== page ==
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Saturday, Apr. 30, 2016

Lewis is 'environmentally friendly' every day, not just Earth Day

Tuesday, April 22, 2003

(Photo)
David Lewis sorts through a box of recyclable items at Computer Central on East National Avenue Monday. He accepts used inkjet, laserjet, copy machine and fax cartridges for recycling.

Some people don't realize their ink cartridge life spans can last well beyond the typical one-time use.

As a computer specialist, David Lewis, Computer Central, 537 E. National Ave., has witnessed plenty of wasteful attitudes concerning ink cartridges over the years. He'd like to see that change.

Hoping to see more people join in the recycling effort, he has been working to convince others to bring their cartridges to him to get refilled for use again, or donate them to organizations so that someone else can use them rather than let them wind up in a landfill.

"I hate to see the waste," said Lewis. "It makes me cry when someone says they had a bunch of those (cartridges). 'I throw those away,'" is a phrase he has heard too often.

Clay County schools, the YMCA and some area churches have helped Lewis in his recycling effort. He compensates the nonprofit organizations with a donation to their enviromentally-conscious programs. Annunciation School also collects cartridges for recycling purposes.

He was born in the 1940s, a time when everyone had to conserve to get by. The attitude always stuck with him and led to his goal to increase recycling awareness in the community. He'll accept Inkjet, laserJet, copy machine and fax cartridges.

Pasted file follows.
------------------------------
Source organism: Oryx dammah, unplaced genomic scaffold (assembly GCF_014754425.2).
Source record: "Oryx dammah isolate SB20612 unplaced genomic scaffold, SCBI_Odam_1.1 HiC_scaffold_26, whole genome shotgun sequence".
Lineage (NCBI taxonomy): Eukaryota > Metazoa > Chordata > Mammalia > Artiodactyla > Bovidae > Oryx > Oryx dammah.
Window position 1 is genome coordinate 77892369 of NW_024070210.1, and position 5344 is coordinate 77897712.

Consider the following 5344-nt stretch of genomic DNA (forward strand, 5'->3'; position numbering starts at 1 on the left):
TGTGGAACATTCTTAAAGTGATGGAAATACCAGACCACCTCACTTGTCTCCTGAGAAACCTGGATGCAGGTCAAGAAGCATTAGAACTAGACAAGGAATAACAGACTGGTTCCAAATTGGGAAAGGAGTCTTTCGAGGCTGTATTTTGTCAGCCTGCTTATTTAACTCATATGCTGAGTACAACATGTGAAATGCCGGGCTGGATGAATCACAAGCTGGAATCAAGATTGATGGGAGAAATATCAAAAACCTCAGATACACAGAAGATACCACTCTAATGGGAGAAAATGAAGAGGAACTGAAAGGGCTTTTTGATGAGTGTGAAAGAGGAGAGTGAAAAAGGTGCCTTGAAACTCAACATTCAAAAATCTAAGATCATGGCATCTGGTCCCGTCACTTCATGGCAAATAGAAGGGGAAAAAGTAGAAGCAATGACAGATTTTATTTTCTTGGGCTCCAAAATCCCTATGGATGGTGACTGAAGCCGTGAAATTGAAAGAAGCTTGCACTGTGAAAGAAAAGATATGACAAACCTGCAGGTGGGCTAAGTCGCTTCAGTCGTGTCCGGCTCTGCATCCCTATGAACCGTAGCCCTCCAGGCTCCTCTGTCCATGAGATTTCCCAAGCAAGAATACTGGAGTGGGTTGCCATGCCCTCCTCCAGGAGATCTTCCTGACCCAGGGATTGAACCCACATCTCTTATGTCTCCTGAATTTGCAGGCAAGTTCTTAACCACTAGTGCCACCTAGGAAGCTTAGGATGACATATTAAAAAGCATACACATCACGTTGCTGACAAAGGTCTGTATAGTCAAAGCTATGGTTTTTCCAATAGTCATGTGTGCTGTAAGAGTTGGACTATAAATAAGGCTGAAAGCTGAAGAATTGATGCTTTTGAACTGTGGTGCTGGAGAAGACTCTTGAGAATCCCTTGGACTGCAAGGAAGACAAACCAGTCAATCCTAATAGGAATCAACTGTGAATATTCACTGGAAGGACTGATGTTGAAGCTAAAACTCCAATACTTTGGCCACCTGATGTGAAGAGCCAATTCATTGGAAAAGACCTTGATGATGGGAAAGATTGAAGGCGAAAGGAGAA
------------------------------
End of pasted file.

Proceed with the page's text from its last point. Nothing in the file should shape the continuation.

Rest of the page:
From the more than 800,000 cartridges sold each week, just over 100,000 are being recycled. Lewis thinks it's a shame for the others to wind up in a landfill.

"There are multiple thousands thrown away everyday. Some can be used 10 more times," he said. He's convinced that remanufactured cartridges are as good as new and the Environmental Protection Agency stressed that same theme.

The cartridges and parts he can't use at his business go to a broker who can use them. He pointed out that after laser cartridges are remanufactured once, the drums get stripped for new ones to be added. The old ones can then be recycled. Lewis donates the old drums to someone who collects them for Riley Children's Hospital. They can also be sent to plastics recyclers.

"If nothing else, recycle the plastic," Lewis advised. "I hate it when people throw things away."



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